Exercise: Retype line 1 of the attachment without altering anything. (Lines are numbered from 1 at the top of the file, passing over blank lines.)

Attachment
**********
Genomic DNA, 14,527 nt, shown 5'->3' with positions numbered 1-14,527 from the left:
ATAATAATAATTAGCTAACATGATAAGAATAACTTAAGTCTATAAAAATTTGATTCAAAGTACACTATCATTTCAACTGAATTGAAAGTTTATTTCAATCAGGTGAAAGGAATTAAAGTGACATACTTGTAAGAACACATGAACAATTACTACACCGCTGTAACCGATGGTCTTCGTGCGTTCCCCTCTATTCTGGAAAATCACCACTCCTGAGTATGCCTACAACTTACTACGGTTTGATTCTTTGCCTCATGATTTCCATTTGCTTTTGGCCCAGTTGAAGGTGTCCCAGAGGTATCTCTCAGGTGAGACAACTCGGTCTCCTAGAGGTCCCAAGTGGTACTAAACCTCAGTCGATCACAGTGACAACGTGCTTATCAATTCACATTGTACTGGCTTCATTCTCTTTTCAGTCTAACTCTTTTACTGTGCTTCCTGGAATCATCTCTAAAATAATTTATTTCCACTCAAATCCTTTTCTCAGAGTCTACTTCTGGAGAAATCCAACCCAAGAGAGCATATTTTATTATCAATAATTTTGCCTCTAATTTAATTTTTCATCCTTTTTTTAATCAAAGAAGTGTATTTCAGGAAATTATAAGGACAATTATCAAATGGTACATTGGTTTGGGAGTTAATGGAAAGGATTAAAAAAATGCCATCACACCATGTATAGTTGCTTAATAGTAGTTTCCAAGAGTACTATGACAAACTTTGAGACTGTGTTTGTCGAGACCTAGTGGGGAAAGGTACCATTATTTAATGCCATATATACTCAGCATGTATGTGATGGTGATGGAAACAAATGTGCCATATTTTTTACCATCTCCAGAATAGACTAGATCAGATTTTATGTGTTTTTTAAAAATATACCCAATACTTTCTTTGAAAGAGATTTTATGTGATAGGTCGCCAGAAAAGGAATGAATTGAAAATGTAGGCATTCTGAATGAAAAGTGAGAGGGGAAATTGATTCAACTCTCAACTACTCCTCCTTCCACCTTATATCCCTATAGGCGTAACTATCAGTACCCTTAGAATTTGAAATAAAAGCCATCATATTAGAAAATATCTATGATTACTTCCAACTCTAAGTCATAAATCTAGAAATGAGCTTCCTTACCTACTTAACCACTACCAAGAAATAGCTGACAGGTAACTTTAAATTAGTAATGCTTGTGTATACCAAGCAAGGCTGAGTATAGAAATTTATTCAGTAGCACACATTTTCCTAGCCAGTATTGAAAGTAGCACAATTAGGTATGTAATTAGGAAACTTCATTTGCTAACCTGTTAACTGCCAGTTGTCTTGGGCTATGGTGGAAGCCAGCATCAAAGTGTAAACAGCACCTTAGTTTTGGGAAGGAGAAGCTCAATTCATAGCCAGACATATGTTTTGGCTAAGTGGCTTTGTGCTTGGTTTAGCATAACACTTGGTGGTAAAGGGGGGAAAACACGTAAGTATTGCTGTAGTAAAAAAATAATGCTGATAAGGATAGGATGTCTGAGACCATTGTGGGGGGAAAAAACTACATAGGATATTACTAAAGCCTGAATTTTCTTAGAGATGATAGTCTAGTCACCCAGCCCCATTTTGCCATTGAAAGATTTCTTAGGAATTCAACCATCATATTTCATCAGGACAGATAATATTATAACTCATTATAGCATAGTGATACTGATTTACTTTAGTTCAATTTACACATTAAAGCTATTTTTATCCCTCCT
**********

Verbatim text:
Genomic DNA, 14,527 nt, shown 5'->3' with positions numbered 1-14,527 from the left: